• that each child can participate actively and can influence thinking of others

  • that the action of one person influences the actions of others

  • thus enabling each child/pupil to support the learning of one another

  • that every child/pupil has the experience of being a valued and competent member of the group, ie, he/she builds up an identity with other people with whom he/she is working.

A person needs a "YOU" to become an 'I' (Martin Buber).

9. Inclusive education in practice has certain requirements

  • the principle of community: All children and young people have the right to attend a pre-school or school in their own neighbourhood. (ommunity related education is organised within the immediate environment of the children.)

  • the principle of decentralisation: Children and young people receive personal and practical help where they live and learn. This help is not provided in an isolated fashion but is embedded in shared learning experiences with peers.

  • the principle of shared learning: In this context the skills of learning support teachers and specialist teachers are integrated in ways which enable all members of the teaching team to enhance their skills across a range of different disciplines and circumstances (à competence transfer).

  • the principle of multi-disciplinary teams: In this context particular needs of individual young people, educational and therapeutic, are met in the context of the normal teaching and learning environment (−> integreted therapy). This may mean that therapeutic support becomes an enabling force in educational experiences. This in turn enhances the child's motivation. Finally therapeutic actions may also serve to support the wider learning of all children.

10. There may be particular challenges in inclusive education where behaviours of an individual may appear to be "pathological" and "disturbed". Often such behaviour has been developed given the context of the previous experiences of the individual - it represents rational behaviour! In such circumstances through particular therapies and teaching and learning approaches, programmes may be developed to enable new behavioural patterns to be developed with the aim of improving the control of reality held by the individual, ie, working towards greater levels of independence and stability of identity for the individual using the same strengths areas for development next step model as is appropriate for all learners.

What is "special" about this approach to teaching and learning is not that it separates children and young people but rather that it is based on a deep understanding of human development and human learning - an approach to learning and teaching which begins from the needs of the individual. It is the identification of these fundamental principles of teaching and learning which present what is special in this area of education. It would be appropriate to characterise the special nature of activities as representing special children.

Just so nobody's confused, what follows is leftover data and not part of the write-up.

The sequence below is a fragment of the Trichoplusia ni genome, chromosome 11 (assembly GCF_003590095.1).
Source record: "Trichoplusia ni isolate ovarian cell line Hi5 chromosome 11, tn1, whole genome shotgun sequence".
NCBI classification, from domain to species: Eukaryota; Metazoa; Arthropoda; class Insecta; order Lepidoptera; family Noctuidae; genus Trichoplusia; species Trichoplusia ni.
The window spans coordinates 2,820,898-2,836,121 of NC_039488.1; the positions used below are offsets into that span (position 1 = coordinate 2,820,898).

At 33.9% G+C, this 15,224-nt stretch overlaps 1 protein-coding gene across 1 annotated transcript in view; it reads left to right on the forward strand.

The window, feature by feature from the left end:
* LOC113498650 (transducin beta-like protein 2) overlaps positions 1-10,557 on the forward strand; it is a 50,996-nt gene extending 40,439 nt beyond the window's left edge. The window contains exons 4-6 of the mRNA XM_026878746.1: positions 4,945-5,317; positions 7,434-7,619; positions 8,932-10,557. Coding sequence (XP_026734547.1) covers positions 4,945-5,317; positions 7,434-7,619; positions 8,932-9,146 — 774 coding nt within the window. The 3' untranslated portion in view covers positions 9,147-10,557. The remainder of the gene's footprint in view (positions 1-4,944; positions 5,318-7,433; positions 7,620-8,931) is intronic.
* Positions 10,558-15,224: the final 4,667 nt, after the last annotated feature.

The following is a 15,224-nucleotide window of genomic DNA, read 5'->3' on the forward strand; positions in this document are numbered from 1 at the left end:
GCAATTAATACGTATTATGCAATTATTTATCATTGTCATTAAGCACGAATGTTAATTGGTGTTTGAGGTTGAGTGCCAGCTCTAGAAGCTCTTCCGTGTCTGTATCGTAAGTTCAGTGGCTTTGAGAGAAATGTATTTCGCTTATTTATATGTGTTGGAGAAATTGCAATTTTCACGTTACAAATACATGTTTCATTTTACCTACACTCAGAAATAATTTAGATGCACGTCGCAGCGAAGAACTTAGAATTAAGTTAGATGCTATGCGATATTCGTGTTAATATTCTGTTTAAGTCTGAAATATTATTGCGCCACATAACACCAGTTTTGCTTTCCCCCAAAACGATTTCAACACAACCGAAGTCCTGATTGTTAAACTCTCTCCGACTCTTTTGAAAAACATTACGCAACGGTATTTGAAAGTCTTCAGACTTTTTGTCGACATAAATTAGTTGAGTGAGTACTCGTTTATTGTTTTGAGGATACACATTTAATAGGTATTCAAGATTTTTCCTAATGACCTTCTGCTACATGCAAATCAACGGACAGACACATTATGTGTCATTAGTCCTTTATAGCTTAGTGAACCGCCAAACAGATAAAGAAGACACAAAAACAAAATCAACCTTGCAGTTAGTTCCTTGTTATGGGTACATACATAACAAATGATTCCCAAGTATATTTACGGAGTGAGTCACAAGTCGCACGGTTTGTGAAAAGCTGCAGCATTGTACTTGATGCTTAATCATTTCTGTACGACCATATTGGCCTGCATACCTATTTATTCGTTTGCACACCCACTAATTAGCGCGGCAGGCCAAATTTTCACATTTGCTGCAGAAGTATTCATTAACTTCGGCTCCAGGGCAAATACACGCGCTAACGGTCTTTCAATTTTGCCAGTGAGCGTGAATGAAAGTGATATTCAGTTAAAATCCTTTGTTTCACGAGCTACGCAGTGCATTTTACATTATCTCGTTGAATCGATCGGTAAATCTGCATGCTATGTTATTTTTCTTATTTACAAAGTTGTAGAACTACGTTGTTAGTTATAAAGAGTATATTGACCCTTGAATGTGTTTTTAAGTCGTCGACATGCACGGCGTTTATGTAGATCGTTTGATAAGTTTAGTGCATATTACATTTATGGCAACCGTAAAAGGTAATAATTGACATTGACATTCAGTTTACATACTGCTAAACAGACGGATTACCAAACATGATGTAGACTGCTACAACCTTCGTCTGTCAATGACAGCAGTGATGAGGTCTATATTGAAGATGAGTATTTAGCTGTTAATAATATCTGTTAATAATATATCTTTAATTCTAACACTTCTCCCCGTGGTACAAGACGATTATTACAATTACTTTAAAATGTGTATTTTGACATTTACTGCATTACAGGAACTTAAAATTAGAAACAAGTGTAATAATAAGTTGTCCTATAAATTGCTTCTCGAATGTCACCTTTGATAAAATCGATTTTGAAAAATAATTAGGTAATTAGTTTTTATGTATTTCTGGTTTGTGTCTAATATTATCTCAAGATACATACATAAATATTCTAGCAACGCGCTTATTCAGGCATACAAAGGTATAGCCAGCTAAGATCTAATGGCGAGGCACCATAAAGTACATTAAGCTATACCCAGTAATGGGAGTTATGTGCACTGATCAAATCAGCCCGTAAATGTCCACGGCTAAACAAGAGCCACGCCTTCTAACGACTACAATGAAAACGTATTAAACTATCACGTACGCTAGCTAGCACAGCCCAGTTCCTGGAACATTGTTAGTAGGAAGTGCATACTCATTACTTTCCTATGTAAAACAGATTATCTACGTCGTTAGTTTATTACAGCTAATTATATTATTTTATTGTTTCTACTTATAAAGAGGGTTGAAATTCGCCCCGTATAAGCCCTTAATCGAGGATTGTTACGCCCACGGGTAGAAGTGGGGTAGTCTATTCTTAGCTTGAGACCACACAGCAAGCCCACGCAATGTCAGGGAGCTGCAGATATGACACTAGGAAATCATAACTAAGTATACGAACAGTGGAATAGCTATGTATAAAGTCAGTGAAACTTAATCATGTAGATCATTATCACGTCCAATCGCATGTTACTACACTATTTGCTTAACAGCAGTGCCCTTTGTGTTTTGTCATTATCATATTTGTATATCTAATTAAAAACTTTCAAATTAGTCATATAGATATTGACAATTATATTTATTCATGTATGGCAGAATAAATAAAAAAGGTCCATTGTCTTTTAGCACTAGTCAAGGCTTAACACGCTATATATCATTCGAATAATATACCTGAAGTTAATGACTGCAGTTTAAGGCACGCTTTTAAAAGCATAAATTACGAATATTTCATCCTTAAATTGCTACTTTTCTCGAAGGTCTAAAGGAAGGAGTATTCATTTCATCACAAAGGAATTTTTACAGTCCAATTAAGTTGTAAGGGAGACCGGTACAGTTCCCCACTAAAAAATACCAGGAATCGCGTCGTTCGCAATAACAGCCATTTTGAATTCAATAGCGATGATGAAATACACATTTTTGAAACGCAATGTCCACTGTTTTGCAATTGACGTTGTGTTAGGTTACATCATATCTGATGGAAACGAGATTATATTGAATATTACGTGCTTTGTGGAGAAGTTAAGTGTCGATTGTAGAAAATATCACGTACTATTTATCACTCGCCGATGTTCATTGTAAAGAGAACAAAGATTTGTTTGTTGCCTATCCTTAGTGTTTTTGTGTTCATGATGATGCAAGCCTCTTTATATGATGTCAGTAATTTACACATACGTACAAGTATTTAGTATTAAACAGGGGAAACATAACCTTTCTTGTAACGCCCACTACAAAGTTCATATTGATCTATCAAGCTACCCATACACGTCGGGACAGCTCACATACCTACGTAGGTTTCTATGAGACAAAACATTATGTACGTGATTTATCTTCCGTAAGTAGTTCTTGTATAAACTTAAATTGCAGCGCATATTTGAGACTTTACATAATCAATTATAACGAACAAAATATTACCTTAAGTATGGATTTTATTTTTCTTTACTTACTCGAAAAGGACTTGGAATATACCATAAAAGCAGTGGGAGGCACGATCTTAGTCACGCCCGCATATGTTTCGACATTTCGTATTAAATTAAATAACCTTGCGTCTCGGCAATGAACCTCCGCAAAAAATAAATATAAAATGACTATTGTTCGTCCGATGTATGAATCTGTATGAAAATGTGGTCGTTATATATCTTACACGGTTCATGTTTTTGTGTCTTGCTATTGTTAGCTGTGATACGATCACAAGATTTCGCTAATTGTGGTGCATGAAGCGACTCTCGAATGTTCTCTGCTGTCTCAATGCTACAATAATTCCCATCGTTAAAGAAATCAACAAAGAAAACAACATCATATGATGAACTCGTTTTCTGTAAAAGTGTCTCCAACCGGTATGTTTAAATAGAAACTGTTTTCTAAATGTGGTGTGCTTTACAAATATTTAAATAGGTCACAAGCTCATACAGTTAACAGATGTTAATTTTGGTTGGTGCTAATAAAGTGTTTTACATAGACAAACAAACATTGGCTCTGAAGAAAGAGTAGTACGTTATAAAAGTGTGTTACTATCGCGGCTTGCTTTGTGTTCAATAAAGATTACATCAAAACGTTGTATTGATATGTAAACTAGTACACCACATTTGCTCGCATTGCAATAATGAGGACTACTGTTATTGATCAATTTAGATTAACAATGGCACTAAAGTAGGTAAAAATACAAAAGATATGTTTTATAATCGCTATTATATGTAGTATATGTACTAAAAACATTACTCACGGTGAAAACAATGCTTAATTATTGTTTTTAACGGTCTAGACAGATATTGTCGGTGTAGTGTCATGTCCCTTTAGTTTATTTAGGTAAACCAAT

In this context we have much to learn from the history of education. In special education there will be no way to integration without integration; not to practice inclusive education will always result in selection and segregation. In education at present there are many models of education which are labelled "inclusive education" but these models are not truly integrative as suggested in this paper-, the cooperative model (Koop-Modell) and the model of remedial centres (Förderzentren) with pupils. Integration is both the means and the end: the goal and the way to achieve this goal!

Bibliography:

Feuser, G.: Gemeinsame Erziehung behinderter und nichtbehinderter Kinder im Kindertagesheim - Ein Zwischenbericht. Bremen: Selbstverlag Diak. Werk e.V. [Slevogtstr. 52, 28209 Bremen] 1987³

ders.: Gemeinsame Erziehung behinderter und nichtbehinderter Kinder (Integration) als Regelfall?! In: Behindertenpädagogik 24(1985)4, 354-391

ders.: Unverzichtbare Grundlagen und Formen der gemeinsamen Erziehung und Bildung behinderter und nichtbehinderter Kinder in Kindergarten und Schule. In: Behindertenpädagogik 25(1986)2, 122-138

ders.: Allgemeine integrative Pädagogik und entwicklungslogische Didaktik. In: Behindertenpädagogik 28(1989)1, 4-48

ders.: Grundlagen einer integrativen Pädagogik im Kindergarten- und Vorschulalter. In: Behinderte in Familie, Schule und Gesellschaft 13(1990)1, 5-26

ders.: Integration in der Sekundarstufe. In: Behinderte in Familie, Schule und Gesellschaft 14(1991) 5, 23-39

ders.: Möglichkeit und Notwendigkeit der Integration autistischer Menschen. In: Behinderte in Familie, Schule und Gesellschaft 15(1992)1, 5-18

ders.: Grundlagen und Voraussetzungen für integrativen Unterricht in der Schule der 10- bis 15jährigen. In: Hug, R (Hrsg.): Integration in der Schule der 10- bis 14jährigen. Innsbruck: Österreichischer Studienverlag 1994, 125-162

ders.: Vom Weltbild zum Menschenbild. Aspekte eines neuen Verständnisses von Behinderung und einer Ethik wider die "Neue Euthanasie". In: Merz, H.-P. und Frei, E.X. (Hrsg.): Behinderung - verhindertes Menschenbild?. Luzern: Edition SZH 1994, 93-174

ders.: Gemeinsames Lernen am gemeinsamen Gegenstand. Didaktisches Fundamentum einer Allgemeinen (integrativen) Pädagogik. In: Hildeschmidt, Anne u. Schnell, Irmtraud (Hrsg.): Integrationspädagogik. Auf dem Weg zu einer Schule für alle. Weinheim/München 1998, 19-35

ders.: Behinderte Kinder und Jugendliche. - Zwischen Integration und Aussonderung. Darmstadt: Wissenschaftliche Buchgesellschaft 1995

Feuser, G. u. Meyer, Heike: Integrativer Unterricht in der Grundschule - Ein Zwischenbericht. Solms-Oberbiel: Jarick Oberbiel Verlag 1987

Author´s Adress:

UNIVERSITÄT BREMEN / FB 12

Studiengang: BEHINDERTENPÄDAGOGIK

Behindertenpädagogik, Didaktik und Integration bei geistiger Behinderung und schweren Entwicklungsstörungen

- Pädagogik und Therapie bei Menschen mit Autismus-Syndrom

- Allg. (integrative) Pädagogik und entwicklungslogische Didaktik

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Georg.Feuser@t-online.de

Quelle:

Georg Feuser: THESIS: Inclusive Education - Education all Children and young people together in preschool establishments and schools